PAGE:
Tag Archives: Deep Agroecology

Our Main Chance: Agroecology

by Steven McFadden ~ 9.21.2022

The phrase main chance generally refers to the most advantageous prospect available, the opportunity for the greatest progress or gain in any given set of circumstances. I use the phrase now in regard to our tempestuous environmental, climatological, social, and spiritual circumstances.

In a historical context, playwright William Shakespeare employed the phrase main chance memorably in a speech by the Earl of Warwick in Henry VI, Part 2:

“There is a history in all men’s lives,
figuring the nature of the times deceased,
the which observed,
a man may prophesy, with a near aim,
of the main chance
of things as yet not come to life…”

With my nearest aim, I now prophesy for the future that our main chance would be wisely grasped in reference to collective ambitions that we must of necessity awaken in ourselves: ambitions for survival and well-being through climate chaos and more, for a clean Earth, for health, for respect, for purpose, for the next seven generations, for beauty, for spiritual maturity.

All of this is what farms are for, what they can be for if we set our minds and hearts to make it so. Farms and food are the key to our physical, moral, community, and spiritual survival and evolution. Our main chance to realize all of this lies in the realms of agroecology and deep agroecology.

For your consideration, here’s a sample of some memes I’ve been inspired to create by the main chance theme:

 

Agriculture 2060: Farms, Food, and Our Future

July 22, 2022 – by Steven McFadden

I often listen to Youtube recordings when I do my morning stretches, getting ready for the day. This morning I listened to an interview with Stephan A. Schwartz conducted by Jeffrey Mishlove on his Youtube channel, New Thinking Allowed.

Schwartz offered a provocative view of the future in general, and of agriculture in particular, based upon the cumulative impressions of thousands of subjects who participated in his remote viewing research.

Schwartz is part of Distinguished Consulting Faculty of Saybrook University, and editor of Schwartzreport.net. He previously served as Special Assistant for Research and Analysis to the Chief of Naval Operations. He was the principal researcher studying the use of Remote Viewing in archaeology, using the technique to discover Cleopatra’s Palace, Marc Antony’s Timonium, ruins of the Lighthouse of Pharos, and other significant sites.

In this July 3, 2022 interview he discusses a project he began in 1978, asking remote viewers to describe life in the year 2050. More recently he initiated a  project to look at the year 2060. He uses a specific consensus methodology in remote viewing, and then applies modern statistical tools to analyze the data.

He said that his preliminary results suggest that by 2060 society will have adjusted to an enormous transformation, a transformation that would happen in particular through the five-year stretch of time from 2040 to 2045.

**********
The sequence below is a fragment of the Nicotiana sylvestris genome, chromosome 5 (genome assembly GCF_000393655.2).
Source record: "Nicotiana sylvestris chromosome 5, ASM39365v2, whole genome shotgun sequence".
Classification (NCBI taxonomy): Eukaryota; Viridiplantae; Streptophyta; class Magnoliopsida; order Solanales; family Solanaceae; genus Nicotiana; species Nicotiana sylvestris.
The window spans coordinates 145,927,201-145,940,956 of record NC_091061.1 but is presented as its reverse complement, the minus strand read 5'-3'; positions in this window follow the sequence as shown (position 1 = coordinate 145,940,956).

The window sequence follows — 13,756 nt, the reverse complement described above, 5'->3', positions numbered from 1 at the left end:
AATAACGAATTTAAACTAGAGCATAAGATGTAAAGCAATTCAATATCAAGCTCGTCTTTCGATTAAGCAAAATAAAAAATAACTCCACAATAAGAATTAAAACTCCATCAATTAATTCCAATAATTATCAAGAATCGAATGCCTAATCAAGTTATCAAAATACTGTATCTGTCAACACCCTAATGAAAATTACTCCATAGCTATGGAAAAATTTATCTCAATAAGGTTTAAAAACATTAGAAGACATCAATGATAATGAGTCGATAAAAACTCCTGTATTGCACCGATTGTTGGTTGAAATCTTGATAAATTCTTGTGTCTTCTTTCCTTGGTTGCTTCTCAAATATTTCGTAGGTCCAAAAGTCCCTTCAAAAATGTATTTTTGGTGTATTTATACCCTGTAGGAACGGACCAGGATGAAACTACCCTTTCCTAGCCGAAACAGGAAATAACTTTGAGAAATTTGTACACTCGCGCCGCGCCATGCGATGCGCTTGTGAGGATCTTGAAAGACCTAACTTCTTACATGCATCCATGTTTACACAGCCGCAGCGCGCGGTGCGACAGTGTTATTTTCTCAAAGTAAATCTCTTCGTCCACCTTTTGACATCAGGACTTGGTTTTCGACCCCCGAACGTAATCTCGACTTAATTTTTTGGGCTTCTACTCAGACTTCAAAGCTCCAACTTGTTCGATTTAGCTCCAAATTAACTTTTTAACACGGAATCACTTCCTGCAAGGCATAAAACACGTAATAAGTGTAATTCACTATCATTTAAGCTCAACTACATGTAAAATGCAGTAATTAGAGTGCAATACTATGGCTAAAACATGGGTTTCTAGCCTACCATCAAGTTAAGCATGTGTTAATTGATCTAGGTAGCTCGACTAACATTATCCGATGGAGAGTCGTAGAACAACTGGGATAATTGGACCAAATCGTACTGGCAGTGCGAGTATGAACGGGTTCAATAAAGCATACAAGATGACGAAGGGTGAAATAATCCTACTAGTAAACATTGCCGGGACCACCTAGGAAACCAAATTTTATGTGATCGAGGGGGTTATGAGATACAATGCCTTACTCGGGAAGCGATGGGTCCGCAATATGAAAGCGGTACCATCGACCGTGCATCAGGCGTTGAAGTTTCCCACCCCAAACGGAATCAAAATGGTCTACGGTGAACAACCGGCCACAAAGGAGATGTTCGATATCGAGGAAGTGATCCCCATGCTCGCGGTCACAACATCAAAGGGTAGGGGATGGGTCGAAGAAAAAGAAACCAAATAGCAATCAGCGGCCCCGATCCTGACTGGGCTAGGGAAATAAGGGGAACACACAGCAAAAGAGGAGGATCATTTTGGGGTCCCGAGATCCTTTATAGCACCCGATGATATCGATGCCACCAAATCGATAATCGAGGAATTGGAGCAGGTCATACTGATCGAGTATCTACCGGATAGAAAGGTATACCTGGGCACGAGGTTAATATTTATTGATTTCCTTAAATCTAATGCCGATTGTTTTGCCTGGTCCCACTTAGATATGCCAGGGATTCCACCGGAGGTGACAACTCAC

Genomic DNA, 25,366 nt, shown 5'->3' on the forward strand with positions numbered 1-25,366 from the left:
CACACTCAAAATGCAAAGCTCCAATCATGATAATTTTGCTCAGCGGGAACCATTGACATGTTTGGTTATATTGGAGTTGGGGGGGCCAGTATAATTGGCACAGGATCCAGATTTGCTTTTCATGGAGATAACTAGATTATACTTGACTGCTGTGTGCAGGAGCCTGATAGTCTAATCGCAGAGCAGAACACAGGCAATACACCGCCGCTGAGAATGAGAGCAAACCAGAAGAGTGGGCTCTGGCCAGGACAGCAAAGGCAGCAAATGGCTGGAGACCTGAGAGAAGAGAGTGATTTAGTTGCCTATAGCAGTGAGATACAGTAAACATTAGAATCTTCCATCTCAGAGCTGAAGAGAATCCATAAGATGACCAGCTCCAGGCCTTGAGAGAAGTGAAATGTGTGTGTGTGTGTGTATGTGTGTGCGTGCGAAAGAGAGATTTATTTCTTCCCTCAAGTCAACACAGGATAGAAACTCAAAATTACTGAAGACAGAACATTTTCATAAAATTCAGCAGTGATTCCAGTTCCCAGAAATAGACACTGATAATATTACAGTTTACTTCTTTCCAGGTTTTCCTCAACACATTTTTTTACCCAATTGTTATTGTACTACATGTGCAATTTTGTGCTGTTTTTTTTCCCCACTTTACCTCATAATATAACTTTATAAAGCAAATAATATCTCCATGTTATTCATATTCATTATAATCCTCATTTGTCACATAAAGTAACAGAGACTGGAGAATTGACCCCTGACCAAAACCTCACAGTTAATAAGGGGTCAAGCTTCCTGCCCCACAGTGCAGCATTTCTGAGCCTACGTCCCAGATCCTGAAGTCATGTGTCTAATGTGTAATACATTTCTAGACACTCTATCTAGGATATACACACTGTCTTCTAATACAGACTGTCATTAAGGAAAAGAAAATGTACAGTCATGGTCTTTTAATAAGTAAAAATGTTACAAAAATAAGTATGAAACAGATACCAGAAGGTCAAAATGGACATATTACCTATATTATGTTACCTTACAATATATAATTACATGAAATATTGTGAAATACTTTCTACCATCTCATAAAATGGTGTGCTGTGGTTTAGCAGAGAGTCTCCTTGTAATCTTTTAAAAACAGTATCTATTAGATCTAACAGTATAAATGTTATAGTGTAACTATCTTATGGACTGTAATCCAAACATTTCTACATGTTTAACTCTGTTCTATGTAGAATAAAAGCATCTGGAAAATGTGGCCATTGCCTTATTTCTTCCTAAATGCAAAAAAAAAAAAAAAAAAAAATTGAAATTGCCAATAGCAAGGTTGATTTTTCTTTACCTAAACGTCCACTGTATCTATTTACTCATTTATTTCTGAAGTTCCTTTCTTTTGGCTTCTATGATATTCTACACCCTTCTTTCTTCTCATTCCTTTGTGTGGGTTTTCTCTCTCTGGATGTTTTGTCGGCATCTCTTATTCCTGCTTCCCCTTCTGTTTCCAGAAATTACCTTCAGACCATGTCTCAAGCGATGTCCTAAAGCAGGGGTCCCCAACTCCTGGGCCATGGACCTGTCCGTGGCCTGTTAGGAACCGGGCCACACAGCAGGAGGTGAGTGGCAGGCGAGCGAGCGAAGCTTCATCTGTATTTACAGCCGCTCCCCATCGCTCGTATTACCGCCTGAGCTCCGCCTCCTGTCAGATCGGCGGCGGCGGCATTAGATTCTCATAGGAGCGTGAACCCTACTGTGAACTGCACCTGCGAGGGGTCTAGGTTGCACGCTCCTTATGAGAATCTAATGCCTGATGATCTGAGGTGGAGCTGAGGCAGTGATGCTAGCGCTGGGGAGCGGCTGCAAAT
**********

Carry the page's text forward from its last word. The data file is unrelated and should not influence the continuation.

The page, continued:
Between the 19:20 to 21:40 marks of the Youtube video, Mr. Schwartz reports the following observation based on his research: “In general with the 2060s…there seems to be an increased recognition that we live in a matrix of consciousness. And that all consciousness is interconnected, interdependent.”

“Agriculture has changed radically,” he says. “The chemical-industrial, poison-based, single-crop, monoculture agriculture seems to have been replaced by communities growing more of their own food…”

“…the descriptions that they (remote viewers) give (of 2060) are that A, people don’t move around that much any more. B, they live in smaller communities. And C, they seem to provide for themselves locally, rather than having large, long-distance shipping.”

When I consider that forecast it sounds to me like the common sense concepts and practices of agroecology might well come to the fore over time, as circumstances make clear is essential to our ongoing and future well-being. I’ll gladly take that non-local encouragement,

One particular area of interest that Schwartz has been inquiring about during his researchbecause it’s a personal interest of hisis the development of CRISPR technology for genetic manipulation, genetic engineering.

Here’s what he said about it during his interview with Mishlove: “My concern, and I’ve written about this in several papers, is the emergence of another hominid species: homo superior.”  He said that when he beginning his research several years ago he’d not put the questions about genetic engineering the way he would put them now. Having learned more, he now wants to research the genetic probabilities further. The emergence of a new hominid (homo superior) would, Schwartz said, be “dramatic.”

For the Beauty of the Earth and Our Lives.

Dear Readers,
Agroecology remains my passion. I continue to see it as our main chance to reckon with all of the global challenges now so fiercely active in environmental, social, and spiritual realms. Yet I’ve had little time over the last year to write directly on the subjects of our farms, our food, and our future.